The board of ACCT Philly has selected a new executive director — the fifth leader since 2007 — to run the city's sometimes troubled animal shelter. She will arrive on the wings of controversy.

Susan Russell takes over the reins on Oct. 22, replacing Vincent Medley, who was let go in April after serving 2½ years, some of which were marred by bickering with volunteers and with him occasionally banning partners from the shelter.  Russell's hire was quietly posted on the ACCT website last week.

Russell will arrive with the controversy of having been fired in July by Chicago Mayor Rahm Emanuel from her $130,000 job as executive director of the Chicago shelter. She was accused of a "warehousing" that made dangerous dogs more dangerous, according to the Chicago Sun-Times.

Her reluctance to euthanize dogs reportedly led to overcrowding and a 53 percent increase in staff members, including Russell, being bitten by dogs, the newspaper reported.

Russell denied warehousing dogs in a brief interview with the Chicago Tribune, which quoted others in the animal-welfare community supporting her. The Chicago shelter, like Philadelphia, is open admission, meaning no animal can be turned away.

Some dogs are dangerous, but others may be scared into aggressive behavior by being thrown into the terrifying madhouse that is a shelter. Russell seems to be accused of being too slow to euthanize dogs. I've done many columns on administrators who were too quick to pick up the needle of death.

With a population of 2.7 million, Chicago has almost twice as many people as Philadelphia, yet it spends just one-quarter more annually on its shelter — $5.7 million, contrasted with Philly's $4.6 million.

Russell's appointment was met with the sound of one hand clapping by Doug Ross, who founded the Coalition for Philadelphia Animal Welfare and who in February raised serious questions about ACCT bookkeeping. Ross is a certified public accountant, and he had applied for the executive director's job.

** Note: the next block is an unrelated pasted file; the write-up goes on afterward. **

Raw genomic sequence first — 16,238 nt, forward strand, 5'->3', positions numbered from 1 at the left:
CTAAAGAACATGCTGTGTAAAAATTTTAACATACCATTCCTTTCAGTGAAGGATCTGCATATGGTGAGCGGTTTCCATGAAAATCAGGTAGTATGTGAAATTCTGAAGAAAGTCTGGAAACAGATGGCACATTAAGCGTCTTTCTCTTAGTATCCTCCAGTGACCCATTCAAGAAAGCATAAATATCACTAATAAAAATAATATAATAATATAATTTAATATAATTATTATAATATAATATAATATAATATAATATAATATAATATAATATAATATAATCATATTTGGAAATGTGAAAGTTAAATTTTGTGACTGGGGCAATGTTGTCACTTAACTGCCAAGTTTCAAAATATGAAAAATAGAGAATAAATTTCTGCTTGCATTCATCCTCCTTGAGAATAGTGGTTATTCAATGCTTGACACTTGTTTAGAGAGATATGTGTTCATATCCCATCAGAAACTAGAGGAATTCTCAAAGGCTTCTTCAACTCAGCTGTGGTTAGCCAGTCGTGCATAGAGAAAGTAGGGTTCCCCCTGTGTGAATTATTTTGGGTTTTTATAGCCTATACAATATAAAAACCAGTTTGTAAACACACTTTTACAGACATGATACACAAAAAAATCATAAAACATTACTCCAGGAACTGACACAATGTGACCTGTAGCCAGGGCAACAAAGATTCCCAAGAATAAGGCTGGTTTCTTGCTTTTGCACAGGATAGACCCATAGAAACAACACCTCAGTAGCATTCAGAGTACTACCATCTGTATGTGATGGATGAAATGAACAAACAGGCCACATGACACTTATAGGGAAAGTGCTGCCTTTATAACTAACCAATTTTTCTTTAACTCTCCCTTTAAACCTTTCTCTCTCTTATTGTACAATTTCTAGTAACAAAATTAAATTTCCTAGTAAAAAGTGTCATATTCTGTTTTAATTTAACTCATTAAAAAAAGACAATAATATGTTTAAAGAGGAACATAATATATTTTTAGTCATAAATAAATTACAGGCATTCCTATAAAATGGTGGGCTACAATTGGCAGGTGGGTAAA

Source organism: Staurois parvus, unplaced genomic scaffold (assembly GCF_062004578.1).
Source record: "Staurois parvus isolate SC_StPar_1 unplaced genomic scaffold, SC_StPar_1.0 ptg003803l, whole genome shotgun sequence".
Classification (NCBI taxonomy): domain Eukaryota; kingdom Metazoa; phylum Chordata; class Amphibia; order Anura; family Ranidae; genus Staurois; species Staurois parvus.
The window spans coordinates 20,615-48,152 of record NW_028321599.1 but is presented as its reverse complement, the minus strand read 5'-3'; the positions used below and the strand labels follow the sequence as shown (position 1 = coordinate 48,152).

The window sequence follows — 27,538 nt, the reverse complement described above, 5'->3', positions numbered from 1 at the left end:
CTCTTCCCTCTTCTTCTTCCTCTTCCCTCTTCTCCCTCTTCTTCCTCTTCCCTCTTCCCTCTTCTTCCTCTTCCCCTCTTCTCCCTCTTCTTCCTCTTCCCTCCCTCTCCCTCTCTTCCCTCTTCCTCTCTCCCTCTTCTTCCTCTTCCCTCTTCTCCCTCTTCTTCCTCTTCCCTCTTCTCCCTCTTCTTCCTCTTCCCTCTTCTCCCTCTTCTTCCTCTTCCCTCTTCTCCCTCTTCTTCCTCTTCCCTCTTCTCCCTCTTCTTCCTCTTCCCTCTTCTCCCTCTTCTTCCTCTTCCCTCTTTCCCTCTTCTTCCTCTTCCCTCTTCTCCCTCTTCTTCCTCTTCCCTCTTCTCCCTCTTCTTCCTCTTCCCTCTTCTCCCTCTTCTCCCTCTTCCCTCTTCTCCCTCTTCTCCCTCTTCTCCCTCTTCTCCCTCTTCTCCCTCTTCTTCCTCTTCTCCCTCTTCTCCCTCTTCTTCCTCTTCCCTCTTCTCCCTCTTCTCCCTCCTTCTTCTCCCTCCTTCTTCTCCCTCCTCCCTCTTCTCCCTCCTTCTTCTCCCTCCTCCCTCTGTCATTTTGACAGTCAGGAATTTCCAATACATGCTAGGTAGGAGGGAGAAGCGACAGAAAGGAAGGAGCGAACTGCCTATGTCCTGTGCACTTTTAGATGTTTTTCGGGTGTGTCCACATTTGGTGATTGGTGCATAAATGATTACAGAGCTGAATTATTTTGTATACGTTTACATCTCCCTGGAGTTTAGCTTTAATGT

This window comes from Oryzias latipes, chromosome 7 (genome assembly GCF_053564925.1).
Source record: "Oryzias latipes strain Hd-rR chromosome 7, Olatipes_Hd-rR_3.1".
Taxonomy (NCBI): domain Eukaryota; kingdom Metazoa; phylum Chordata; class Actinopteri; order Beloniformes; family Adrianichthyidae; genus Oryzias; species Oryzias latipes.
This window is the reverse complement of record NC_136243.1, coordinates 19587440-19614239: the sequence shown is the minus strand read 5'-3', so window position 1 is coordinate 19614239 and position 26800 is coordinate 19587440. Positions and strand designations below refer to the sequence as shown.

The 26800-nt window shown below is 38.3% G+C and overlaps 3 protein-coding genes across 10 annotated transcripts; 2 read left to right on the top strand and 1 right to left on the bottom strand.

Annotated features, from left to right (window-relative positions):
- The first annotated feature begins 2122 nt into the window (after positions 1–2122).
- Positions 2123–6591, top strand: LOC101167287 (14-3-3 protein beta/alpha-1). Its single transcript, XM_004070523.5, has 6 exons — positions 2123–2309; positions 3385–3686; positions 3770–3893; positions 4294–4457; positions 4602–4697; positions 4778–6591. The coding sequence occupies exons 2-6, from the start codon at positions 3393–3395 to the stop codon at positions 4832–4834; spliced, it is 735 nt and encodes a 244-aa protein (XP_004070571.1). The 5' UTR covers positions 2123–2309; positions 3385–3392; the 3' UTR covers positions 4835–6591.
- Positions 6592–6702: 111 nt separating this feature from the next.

"I would not endorse any candidate that did not have proven experience administering a zero-kill shelter or a candidate that was not diligently pursuing zero kill," he said

Marsha Perelman, a longtime Philadelphia animal advocate who is vice chair of the board of the Humane Society of the United States, told me she was on the ACCT search committee and "I could not have possibly been more impressed by Susan Russell."

Even though she was fired in Chicago? "Mayor Rahm Emanuel fired her and two predecessors within six years — three executive directors all fired by him and that implies there's a political component of some kind," she said.

Politics in Chicago? Hard to believe.

After Russell was fired, several dozen staff members and volunteers there gathered in protest outside the shelter. Some carried signs reading, "Lives over politics," "We stand, sit, and stay with Susan," and "Cruella de Emanuel."

I called Emanuel's office with questions, which were not answered before deadline. Russell declined to speak with me, saying she preferred to wait until she was in Philly. ACCT Philly board chair Joanna Otero-Cruz, who is a city deputy managing director, did not reply to my voicemail or email.

Before getting involved in running shelters, Russell was an attorney. I wanted to ask if she had researched Philly and our shelter, which has an improving save rate for animals but also has a slow revolving door for executive directors.

It can wait until she arrives.

Correction: A previous version of this column incorrectly stated that ACCT Philly did not announce the hiring of a new executive director.